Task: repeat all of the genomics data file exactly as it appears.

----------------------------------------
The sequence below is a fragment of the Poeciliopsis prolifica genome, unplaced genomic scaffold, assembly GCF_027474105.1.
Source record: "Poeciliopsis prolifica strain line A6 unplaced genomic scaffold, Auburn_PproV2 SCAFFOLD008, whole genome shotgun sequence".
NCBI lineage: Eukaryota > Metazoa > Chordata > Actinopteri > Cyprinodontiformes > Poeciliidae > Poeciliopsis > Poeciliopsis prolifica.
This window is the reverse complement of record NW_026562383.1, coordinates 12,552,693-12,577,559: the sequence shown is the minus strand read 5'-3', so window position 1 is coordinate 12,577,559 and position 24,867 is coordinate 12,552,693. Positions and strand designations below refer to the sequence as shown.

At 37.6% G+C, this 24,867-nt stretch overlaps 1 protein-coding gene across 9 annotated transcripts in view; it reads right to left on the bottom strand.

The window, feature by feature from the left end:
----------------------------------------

The sequence below is a fragment of the Poeciliopsis prolifica genome, unplaced genomic scaffold, assembly GCF_027474105.1.
Source record: "Poeciliopsis prolifica strain line A6 unplaced genomic scaffold, Auburn_PproV2 SCAFFOLD008, whole genome shotgun sequence".
NCBI lineage: Eukaryota > Metazoa > Chordata > Actinopteri > Cyprinodontiformes > Poeciliidae > Poeciliopsis > Poeciliopsis prolifica.
This window is the reverse complement of record NW_026562383.1, coordinates 12,552,693-12,577,559: the sequence shown is the minus strand read 5'-3', so window position 1 is coordinate 12,577,559 and position 24,867 is coordinate 12,552,693. Positions and strand designations below refer to the sequence as shown.

At 37.6% G+C, this 24,867-nt stretch overlaps 1 protein-coding gene across 9 annotated transcripts in view; it reads right to left on the bottom strand.

The window, feature by feature from the left end: